• Homes are flooded as Hurricane Isaac hits Wednesday, Aug. 29, 2012, in Braithwaite, La. As Isaac made landfall, it was expected to dump as much as 20 inches of rain in several parts of Louisiana. (AP Photo/David J. Phillip)

  • Kneaka Griffin, Ra-Maaz Williams

    Kneaka Griffin, of Davant, La., holds Ra-Maaz Williams, 5 months, at an evacuation shelter after Isaac made landfall as a hurricane, in Belle Chasse, La., Wednesday, Aug. 29, 2012. (AP Photo/Gerald Herbert)

  • Law enforcement officers and first responders help a family to reach dry land after they were rescued from floodwaters caused by Isaac in Pearlington, Miss., Wednesday, Aug. 29, 2012, during a nonstop rain. A number of residents of the small community were trapped by the rising waters and had be rescued or waited until the low tide when waters receded so they could walk out. (AP Photo/Rogelio V. Solis)

  • The waters of the Mississippi Sound surround a traffic sign along Coden Belt Road, Wednesday, Aug. 29, 2012 in Coden, Ala. as Isaac makes landfall along the Gulf Coast. Isaac, downgraded to a tropical storm, has top sustained winds of 70 mph (112 kph), just below the hurricane threshold of 74 mph (119 kph). The storm is about 50 miles (80 kilometers) west-southwest of New Orleans, where it is bringing drenching rains and fierce winds. (AP Photo/Mobile Register, G.M. Andrews MAGS OUT

  • Hurricane Isaac Hits New Orleans, Gulf Coast

    NEW ORLEANS, LA - AUGUST 29: A downed streetlight lies in the rain from Hurricane Isaac in the Central Business District on August 29, 2012 in New Orleans, Louisiana. The large Level 1 hurricane is slowly moving across southeast Louisiana, dumping large amounts of rain and knocking out power to Louisianans in scattered parts of the state. (Photo by Mario Tama/Getty Images)

  • Lights are reflected on Canal Street as a police officer patrolling the area passes a pedestrian as storm bands from Hurricane Isaac hit, Tuesday, Aug. 28, 2012, in New Orleans, Louisiana. Isaac, a massive storm spanning nearly 200 miles from its center, made landfall Tuesday evening near the mouth of the Mississippi River. (AP Photo/Eric Gay)

  • David Stefano

    Bay St. Louis, Miss., fireman David Stefano reacts as he and other first responders use an airboat to reach a house fire Tuesday, Aug. 28, 2012. Isaac's rainfall flooded a number of streets in this Bay St. Louis subdivision, preventing firemen from responding quickly to the fire that destroyed a house. (AP Photo/Holbrook Mohr)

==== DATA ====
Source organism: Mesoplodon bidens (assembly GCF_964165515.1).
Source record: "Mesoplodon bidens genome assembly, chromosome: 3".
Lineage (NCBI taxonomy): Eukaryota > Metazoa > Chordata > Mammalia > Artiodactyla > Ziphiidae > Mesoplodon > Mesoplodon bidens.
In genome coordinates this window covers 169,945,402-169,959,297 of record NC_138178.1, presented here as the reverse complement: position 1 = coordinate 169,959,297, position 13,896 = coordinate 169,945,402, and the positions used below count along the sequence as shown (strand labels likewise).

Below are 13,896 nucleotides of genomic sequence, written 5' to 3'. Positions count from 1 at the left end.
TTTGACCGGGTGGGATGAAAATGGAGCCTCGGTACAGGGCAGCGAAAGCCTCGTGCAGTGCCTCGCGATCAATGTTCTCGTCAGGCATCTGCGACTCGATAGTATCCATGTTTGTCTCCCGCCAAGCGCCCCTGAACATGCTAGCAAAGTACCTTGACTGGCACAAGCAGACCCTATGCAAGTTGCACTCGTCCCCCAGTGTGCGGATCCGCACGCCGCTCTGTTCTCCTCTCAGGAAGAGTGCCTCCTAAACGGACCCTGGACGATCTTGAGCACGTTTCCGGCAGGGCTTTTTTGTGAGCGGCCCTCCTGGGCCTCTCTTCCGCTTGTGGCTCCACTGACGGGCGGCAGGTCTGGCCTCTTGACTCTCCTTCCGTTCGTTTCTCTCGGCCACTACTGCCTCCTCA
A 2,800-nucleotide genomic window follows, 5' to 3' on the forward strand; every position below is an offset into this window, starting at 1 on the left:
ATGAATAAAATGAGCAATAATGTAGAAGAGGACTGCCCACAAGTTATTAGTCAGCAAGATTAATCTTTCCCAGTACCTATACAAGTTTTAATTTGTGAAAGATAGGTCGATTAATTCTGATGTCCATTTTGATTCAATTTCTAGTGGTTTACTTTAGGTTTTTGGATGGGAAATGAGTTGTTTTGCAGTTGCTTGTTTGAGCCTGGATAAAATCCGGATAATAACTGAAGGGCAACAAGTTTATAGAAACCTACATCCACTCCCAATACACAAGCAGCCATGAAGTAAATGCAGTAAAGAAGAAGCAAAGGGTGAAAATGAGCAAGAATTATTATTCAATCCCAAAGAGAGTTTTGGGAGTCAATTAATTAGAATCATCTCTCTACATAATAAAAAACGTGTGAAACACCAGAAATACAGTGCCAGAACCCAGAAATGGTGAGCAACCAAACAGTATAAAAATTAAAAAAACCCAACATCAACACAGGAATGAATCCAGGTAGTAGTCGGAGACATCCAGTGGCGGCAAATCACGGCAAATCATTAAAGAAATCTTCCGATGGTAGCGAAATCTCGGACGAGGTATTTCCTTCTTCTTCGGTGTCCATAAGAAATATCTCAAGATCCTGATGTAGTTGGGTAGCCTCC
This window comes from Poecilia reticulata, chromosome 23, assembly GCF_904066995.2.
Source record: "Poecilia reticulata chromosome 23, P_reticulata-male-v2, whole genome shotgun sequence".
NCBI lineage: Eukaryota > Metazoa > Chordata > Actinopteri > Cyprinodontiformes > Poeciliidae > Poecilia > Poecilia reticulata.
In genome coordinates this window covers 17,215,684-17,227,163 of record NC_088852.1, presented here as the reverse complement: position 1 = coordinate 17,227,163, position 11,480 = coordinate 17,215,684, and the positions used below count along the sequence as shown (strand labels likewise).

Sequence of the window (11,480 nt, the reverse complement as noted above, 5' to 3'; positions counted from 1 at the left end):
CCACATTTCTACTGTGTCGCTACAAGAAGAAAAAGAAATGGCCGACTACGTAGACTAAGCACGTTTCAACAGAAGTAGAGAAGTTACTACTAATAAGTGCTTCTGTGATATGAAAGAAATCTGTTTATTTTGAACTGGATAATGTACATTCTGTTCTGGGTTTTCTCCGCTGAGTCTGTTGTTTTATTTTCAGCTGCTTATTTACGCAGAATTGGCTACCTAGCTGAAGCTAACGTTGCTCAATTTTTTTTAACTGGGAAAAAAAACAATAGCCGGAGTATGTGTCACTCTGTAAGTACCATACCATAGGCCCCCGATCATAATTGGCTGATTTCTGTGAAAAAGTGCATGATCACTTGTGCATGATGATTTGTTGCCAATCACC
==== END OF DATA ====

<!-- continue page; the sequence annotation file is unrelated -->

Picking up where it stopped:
• Ronnie Willis

    Ronnie Willis makes his way across Canal Street through the wind and rain from Hurricane Isaac Wednesday, Aug. 29, 2012, in New Orleans. (AP Photo/David J. Phillip)

  • Hurricane Isaac Hits New Orleans, Gulf Coast

    NEW ORLEANS, LA - AUGUST 29: Heavy rain from Hurricane Isaac obsures the view of the Crescent City Connection Bridge over the Mississiippi River early on August 29, 2012 in New Orleans, Louisiana. The large Level 1 hurricane slowly moved across southeast Louisiana, dumping huge amounts of rain and knocking out power to Louisianans in scattered parts of the state. (Photo by John Moore/Getty Images)

  • Timbers smolder after a fire gutted a house on stilts in a Bay St. Louis, Miss., neighborhood after rising storm waters from Isaac prevented firemen from responding quickly with their trucks Tuesday, Aug. 28, 2012. First responders used an airboat to reach the house in order to make sure the flames did not affect any neighboring homes. (AP Photo/Holbrook Mohr)

  • Waves tear apart a pier along the Mobile Bay near Dauphin Island on Tuesday, August 28, 2012. Alabama took a glancing blow from Hurricane Isaac on Tuesday as it headed toward landfall in the northwestern Gulf of Mexico, but the storm still threatened the coast with high winds, torrential rain and pounding surf. (AP Photo/Butch Dill)

  • Bay St. Louis, Miss., first responders brave a driving rain storm as they use an airboat to reach a house fire in a flooded subdivision, Tuesday, Aug. 28, 2012. After several attempts to reach the house fire, flooded streets forced the fire fighters to use the airboat. (AP Photo/Holbrook Mohr)